Experts: Bacteria responsible for killing hundreds of fish in Navesink River

Bacteria is being blamed for killing hundreds of fish in the Navesink River near Red Bank.

News 12 Staff

Apr 9, 2021, 11:39 AM

Updated 1,146 days ago


Bacteria is being blamed for killing hundreds of fish in the Navesink River near Red Bank.
Environmental groups have been taking calls from a number of concerned people who witnessed the recent fish kills. Clean Ocean Action representatives say it's because of high levels of bacteria and is concerning.
Experts say vibrio bacteria is the culprit. The dead fish, menhaden, also known as bunker, washed up along the shore of the Navesink and Shrewsbury rivers in recent weeks.
“Hopefully the tides will take them out,” says Angelo Grimaldi, of Red Bank. “I'm sure the crabs are going to eat them, stuff like that, but it's going to smell for sure.
Clean Ocean Action says past fish kills occurred in warmer months when hypoxia was to blame. The NJDEP identified the source of the kill as the vibrio bacteria, and now Clean Ocean Action wants more research done on the type of bacteria because menhaden play such a crucial role in the saltwater food chain and are an important food source of other fish and marine wildlife.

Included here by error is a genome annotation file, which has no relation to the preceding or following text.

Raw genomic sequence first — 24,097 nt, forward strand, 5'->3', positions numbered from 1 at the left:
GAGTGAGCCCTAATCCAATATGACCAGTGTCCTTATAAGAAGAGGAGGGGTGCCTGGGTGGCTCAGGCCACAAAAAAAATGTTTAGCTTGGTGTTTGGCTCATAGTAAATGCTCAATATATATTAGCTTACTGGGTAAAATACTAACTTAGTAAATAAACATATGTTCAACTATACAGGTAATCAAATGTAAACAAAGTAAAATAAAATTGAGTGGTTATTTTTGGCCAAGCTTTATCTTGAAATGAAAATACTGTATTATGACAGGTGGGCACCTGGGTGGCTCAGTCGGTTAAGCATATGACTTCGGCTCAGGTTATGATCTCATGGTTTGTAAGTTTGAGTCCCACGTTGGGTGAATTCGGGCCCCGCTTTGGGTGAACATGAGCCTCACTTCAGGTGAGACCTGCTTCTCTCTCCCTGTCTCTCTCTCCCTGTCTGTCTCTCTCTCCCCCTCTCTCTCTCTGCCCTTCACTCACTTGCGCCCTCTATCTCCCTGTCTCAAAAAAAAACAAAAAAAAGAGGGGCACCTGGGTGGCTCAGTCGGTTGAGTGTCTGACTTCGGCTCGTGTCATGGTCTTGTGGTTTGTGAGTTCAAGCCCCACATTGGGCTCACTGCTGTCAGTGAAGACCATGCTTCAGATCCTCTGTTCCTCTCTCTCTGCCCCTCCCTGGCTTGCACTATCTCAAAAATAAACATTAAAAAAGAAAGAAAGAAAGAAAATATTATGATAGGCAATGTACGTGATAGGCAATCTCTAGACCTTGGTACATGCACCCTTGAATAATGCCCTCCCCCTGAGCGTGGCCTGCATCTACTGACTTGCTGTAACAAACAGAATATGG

Cindy Zipf of Clean Ocean Action says unlike past kills caused from lack of oxygen, the bacteria outbreak killing this fish needs more studying.  “It's a concern for the short term what to do with all these dead fish and for the long term to really get this scope and magnitude of this bacteria what's happening and what it means to the food chain,” says Zipf.
Menhaden can often be seen in huge schools just offshore from the beaches, especially when whales are nearby. The bacteria has now been linked to similar kills in this cold season off New York, Connecticut and Rhode Island. 
The Centers for Disease Control and Prevention says people can get sick from vibrio bacteria, usually by eating raw or undercooked seafood, or exposing a wound to seawater. Severe illness is rare. 
It's not known when this current fish kill will come to an end. 

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